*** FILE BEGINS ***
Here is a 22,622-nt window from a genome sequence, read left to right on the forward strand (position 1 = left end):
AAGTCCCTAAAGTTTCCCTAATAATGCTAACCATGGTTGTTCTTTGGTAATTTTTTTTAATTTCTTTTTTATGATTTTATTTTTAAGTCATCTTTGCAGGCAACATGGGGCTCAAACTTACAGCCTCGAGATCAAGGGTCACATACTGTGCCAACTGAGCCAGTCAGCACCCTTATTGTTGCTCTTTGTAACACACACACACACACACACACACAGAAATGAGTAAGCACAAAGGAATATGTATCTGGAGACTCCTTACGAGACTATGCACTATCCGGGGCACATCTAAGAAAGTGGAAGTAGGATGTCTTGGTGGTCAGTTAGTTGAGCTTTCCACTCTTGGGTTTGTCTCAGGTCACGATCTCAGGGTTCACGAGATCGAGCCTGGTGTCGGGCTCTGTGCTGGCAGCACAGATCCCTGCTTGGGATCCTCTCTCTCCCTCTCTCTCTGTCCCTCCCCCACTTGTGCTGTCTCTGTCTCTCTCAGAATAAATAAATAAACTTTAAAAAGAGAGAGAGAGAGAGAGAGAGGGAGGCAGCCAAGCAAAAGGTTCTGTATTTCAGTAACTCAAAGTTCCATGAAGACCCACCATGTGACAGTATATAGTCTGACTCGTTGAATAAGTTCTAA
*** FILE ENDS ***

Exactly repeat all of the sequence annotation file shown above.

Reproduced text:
Here is a 22,622-nt window from a genome sequence, read left to right on the forward strand (position 1 = left end):
AAGTCCCTAAAGTTTCCCTAATAATGCTAACCATGGTTGTTCTTTGGTAATTTTTTTTAATTTCTTTTTTATGATTTTATTTTTAAGTCATCTTTGCAGGCAACATGGGGCTCAAACTTACAGCCTCGAGATCAAGGGTCACATACTGTGCCAACTGAGCCAGTCAGCACCCTTATTGTTGCTCTTTGTAACACACACACACACACACACACACAGAAATGAGTAAGCACAAAGGAATATGTATCTGGAGACTCCTTACGAGACTATGCACTATCCGGGGCACATCTAAGAAAGTGGAAGTAGGATGTCTTGGTGGTCAGTTAGTTGAGCTTTCCACTCTTGGGTTTGTCTCAGGTCACGATCTCAGGGTTCACGAGATCGAGCCTGGTGTCGGGCTCTGTGCTGGCAGCACAGATCCCTGCTTGGGATCCTCTCTCTCCCTCTCTCTCTGTCCCTCCCCCACTTGTGCTGTCTCTGTCTCTCTCAGAATAAATAAATAAACTTTAAAAAGAGAGAGAGAGAGAGAGAGAGGGAGGCAGCCAAGCAAAAGGTTCTGTATTTCAGTAACTCAAAGTTCCATGAAGACCCACCATGTGACAGTATATAGTCTGACTCGTTGAATAAGTTCTAA